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What can be told without spoiling the tale—for there's a mystery here—is that the book is the story of a life, the life is that of an Englishman named Tarquin (originally Rodney) Winot, and Winot himself is the speaker of every carefully weighed sentence and exquisitely formed paragraph from start to end. A world-class chef and scholar extraordinaire (he calls himself an artist) of food and cuisine (not to mention manners, lore, and history in general), Winot hasn't lived a life that could be called underprivileged: With an ex-actress mother and an international- businessman father, both Winot and his older brother Bartholomew (who went on to become an internationally lionized artist and sculptor) were raised in a world of comfort and sophistication. Living both in London and Paris, the children had the benefit of cooks, nannies, and tutors—whose amusing quirks, oddities, and (above all) curious demises are narrated by Winot with customarily dry but unflaggingly amusing understatement and wit. As the book opens, the irrepressible Winot is driving through France, offering up opinions on the wines, foods, and art of Normandy and Brittany as he heads, ostensibly, for his house in Provence. He does reach the house, but things take on a deepened tone when he hooks up certain electronic spying devices, trails a young couple, and finally grants an interview—in which, to the reader, the increasingly mannered Winot at last reveals all—with a biographer- to-be of his illustrious brother.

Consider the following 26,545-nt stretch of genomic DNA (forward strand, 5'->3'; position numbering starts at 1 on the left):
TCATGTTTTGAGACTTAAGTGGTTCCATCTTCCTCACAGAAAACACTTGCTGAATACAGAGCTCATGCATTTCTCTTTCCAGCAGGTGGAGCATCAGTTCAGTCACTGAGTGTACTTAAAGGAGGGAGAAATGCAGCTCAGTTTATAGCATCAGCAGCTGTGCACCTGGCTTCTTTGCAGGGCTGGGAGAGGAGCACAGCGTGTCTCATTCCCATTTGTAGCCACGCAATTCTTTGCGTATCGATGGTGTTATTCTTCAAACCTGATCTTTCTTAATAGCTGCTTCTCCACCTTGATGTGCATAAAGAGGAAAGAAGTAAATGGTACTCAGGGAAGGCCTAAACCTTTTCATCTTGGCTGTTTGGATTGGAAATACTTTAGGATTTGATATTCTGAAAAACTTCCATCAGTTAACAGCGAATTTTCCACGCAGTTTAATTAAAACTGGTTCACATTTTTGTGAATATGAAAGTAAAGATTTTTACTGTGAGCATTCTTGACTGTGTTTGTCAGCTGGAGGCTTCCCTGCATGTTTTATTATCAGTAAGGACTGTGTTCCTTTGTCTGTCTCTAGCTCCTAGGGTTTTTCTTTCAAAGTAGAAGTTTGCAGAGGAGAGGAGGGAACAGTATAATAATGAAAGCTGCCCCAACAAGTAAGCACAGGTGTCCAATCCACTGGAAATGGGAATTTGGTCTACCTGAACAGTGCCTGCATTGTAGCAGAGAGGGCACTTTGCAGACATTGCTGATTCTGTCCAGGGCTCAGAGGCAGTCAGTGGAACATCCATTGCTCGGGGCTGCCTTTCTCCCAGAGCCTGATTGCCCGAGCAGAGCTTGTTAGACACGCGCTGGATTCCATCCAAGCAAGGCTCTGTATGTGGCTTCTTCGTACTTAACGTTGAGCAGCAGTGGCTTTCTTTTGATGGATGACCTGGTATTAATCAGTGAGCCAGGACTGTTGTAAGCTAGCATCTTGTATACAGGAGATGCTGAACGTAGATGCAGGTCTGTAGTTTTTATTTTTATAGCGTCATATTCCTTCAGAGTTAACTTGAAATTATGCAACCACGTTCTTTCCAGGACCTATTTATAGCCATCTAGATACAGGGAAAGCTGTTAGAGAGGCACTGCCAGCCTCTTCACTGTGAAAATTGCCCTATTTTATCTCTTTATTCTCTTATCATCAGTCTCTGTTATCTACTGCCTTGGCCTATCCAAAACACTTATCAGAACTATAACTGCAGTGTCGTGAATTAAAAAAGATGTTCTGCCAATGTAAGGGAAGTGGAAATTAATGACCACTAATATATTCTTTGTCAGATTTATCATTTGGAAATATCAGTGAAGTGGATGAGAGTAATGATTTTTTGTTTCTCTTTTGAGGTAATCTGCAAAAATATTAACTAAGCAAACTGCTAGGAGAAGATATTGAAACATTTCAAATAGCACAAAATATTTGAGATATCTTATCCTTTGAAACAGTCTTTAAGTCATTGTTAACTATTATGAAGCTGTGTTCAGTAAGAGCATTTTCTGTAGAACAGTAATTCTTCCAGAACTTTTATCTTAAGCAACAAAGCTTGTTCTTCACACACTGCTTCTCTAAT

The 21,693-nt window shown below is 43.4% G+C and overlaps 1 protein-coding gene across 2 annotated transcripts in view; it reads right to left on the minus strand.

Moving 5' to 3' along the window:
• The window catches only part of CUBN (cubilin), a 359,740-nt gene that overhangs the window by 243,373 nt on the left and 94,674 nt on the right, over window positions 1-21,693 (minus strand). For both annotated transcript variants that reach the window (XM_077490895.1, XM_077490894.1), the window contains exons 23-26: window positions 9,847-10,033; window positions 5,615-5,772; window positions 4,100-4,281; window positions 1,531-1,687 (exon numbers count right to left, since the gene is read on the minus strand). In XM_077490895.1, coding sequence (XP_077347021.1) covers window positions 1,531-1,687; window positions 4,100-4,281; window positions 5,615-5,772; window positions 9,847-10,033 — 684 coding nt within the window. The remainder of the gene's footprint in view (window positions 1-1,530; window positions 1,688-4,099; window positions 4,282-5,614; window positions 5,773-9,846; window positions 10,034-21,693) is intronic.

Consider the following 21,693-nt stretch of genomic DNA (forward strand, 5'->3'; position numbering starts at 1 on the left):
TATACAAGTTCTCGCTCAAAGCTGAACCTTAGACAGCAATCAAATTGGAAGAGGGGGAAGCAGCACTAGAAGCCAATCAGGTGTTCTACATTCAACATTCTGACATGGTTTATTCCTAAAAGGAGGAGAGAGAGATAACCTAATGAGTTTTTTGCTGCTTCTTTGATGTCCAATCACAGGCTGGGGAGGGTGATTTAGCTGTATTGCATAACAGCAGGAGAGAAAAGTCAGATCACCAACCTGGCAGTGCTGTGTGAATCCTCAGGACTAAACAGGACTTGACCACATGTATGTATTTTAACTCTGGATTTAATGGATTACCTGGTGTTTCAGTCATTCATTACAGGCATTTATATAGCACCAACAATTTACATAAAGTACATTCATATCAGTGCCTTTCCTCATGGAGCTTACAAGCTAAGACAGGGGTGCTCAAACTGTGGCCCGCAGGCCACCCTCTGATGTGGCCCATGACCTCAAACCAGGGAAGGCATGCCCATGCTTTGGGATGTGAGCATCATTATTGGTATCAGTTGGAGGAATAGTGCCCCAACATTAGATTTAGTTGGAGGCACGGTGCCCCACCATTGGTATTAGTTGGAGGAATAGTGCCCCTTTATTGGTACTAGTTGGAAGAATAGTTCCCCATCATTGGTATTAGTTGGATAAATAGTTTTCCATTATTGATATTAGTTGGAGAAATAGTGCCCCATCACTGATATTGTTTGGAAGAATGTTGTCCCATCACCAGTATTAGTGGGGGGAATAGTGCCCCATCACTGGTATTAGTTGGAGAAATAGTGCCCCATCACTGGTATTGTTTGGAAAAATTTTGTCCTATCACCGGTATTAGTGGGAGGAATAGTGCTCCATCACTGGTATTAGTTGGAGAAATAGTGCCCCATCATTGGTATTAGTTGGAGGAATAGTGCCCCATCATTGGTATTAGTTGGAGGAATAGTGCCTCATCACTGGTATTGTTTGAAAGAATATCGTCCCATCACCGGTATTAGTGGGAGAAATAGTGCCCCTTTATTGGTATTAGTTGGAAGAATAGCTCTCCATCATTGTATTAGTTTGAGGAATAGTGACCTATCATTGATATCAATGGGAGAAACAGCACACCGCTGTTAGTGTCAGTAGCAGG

From a raconteur second to none, then, a whole-earth monologue that lectures on subjects from pancakes to poison peaches, gives opinions on matters from clothing to curry, and touches on life's crises from cradle to grave. For the intellectual reader, a feast, complete with hint of decay.
"Tour de force is not a phrase to bat around lightly, but The Debt to Pleasure is a glorious entertainment, a showcase of subtle ironies and syntactic flair. "-The Miami Herald
"Dazzling and delicious."-The New York Times Book Review